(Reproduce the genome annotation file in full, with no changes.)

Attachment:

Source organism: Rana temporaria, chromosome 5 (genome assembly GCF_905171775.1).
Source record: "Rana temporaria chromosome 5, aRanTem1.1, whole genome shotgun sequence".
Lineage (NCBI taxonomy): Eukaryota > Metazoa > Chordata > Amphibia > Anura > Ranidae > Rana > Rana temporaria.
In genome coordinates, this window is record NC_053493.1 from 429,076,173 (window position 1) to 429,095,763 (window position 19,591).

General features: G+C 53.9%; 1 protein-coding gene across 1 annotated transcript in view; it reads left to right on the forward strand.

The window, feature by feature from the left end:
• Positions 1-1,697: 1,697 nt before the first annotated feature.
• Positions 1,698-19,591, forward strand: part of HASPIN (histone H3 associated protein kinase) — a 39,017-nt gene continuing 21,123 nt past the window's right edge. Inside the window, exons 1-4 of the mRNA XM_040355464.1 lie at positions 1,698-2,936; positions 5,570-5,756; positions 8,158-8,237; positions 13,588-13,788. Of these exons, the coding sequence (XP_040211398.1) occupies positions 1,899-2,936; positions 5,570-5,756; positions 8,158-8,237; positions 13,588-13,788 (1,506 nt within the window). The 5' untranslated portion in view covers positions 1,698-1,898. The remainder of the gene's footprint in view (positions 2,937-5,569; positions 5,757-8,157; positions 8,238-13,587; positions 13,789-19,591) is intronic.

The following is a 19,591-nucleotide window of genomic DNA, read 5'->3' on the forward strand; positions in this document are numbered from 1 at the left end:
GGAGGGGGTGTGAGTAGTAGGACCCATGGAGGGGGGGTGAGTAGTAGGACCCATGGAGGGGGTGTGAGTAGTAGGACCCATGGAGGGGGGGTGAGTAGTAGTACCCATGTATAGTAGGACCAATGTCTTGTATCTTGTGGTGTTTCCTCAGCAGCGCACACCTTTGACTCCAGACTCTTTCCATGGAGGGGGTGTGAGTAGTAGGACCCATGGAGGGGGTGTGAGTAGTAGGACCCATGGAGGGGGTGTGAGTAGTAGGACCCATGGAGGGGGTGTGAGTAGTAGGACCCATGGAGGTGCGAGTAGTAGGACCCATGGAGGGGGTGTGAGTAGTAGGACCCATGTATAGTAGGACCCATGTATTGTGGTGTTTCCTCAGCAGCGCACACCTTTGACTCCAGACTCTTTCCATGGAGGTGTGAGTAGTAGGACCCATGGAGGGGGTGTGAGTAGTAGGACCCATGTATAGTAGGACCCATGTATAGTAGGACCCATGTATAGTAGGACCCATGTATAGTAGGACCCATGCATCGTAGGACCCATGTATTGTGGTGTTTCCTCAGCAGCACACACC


Source organism: Rana temporaria, chromosome 5 (genome assembly GCF_905171775.1).
Source record: "Rana temporaria chromosome 5, aRanTem1.1, whole genome shotgun sequence".
Lineage (NCBI taxonomy): Eukaryota > Metazoa > Chordata > Amphibia > Anura > Ranidae > Rana > Rana temporaria.
In genome coordinates, this window is record NC_053493.1 from 429,076,173 (window position 1) to 429,095,763 (window position 19,591).

General features: G+C 53.9%; 1 protein-coding gene across 1 annotated transcript in view; it reads left to right on the forward strand.

The window, feature by feature from the left end:
• Positions 1-1,697: 1,697 nt before the first annotated feature.
• Positions 1,698-19,591, forward strand: part of HASPIN (histone H3 associated protein kinase) — a 39,017-nt gene continuing 21,123 nt past the window's right edge. Inside the window, exons 1-4 of the mRNA XM_040355464.1 lie at positions 1,698-2,936; positions 5,570-5,756; positions 8,158-8,237; positions 13,588-13,788. Of these exons, the coding sequence (XP_040211398.1) occupies positions 1,899-2,936; positions 5,570-5,756; positions 8,158-8,237; positions 13,588-13,788 (1,506 nt within the window). The 5' untranslated portion in view covers positions 1,698-1,898. The remainder of the gene's footprint in view (positions 2,937-5,569; positions 5,757-8,157; positions 8,238-13,587; positions 13,789-19,591) is intronic.

The following is a 19,591-nucleotide window of genomic DNA, read 5'->3' on the forward strand; positions in this document are numbered from 1 at the left end:
GGAGGGGGTGTGAGTAGTAGGACCCATGGAGGGGGGGTGAGTAGTAGGACCCATGGAGGGGGTGTGAGTAGTAGGACCCATGGAGGGGGGGTGAGTAGTAGTACCCATGTATAGTAGGACCAATGTCTTGTATCTTGTGGTGTTTCCTCAGCAGCGCACACCTTTGACTCCAGACTCTTTCCATGGAGGGGGTGTGAGTAGTAGGACCCATGGAGGGGGTGTGAGTAGTAGGACCCATGGAGGGGGTGTGAGTAGTAGGACCCATGGAGGGGGTGTGAGTAGTAGGACCCATGGAGGTGCGAGTAGTAGGACCCATGGAGGGGGTGTGAGTAGTAGGACCCATGTATAGTAGGACCCATGTATTGTGGTGTTTCCTCAGCAGCGCACACCTTTGACTCCAGACTCTTTCCATGGAGGTGTGAGTAGTAGGACCCATGGAGGGGGTGTGAGTAGTAGGACCCATGTATAGTAGGACCCATGTATAGTAGGACCCATGTATAGTAGGACCCATGTATAGTAGGACCCATGCATCGTAGGACCCATGTATTGTGGTGTTTCCTCAGCAGCACACACC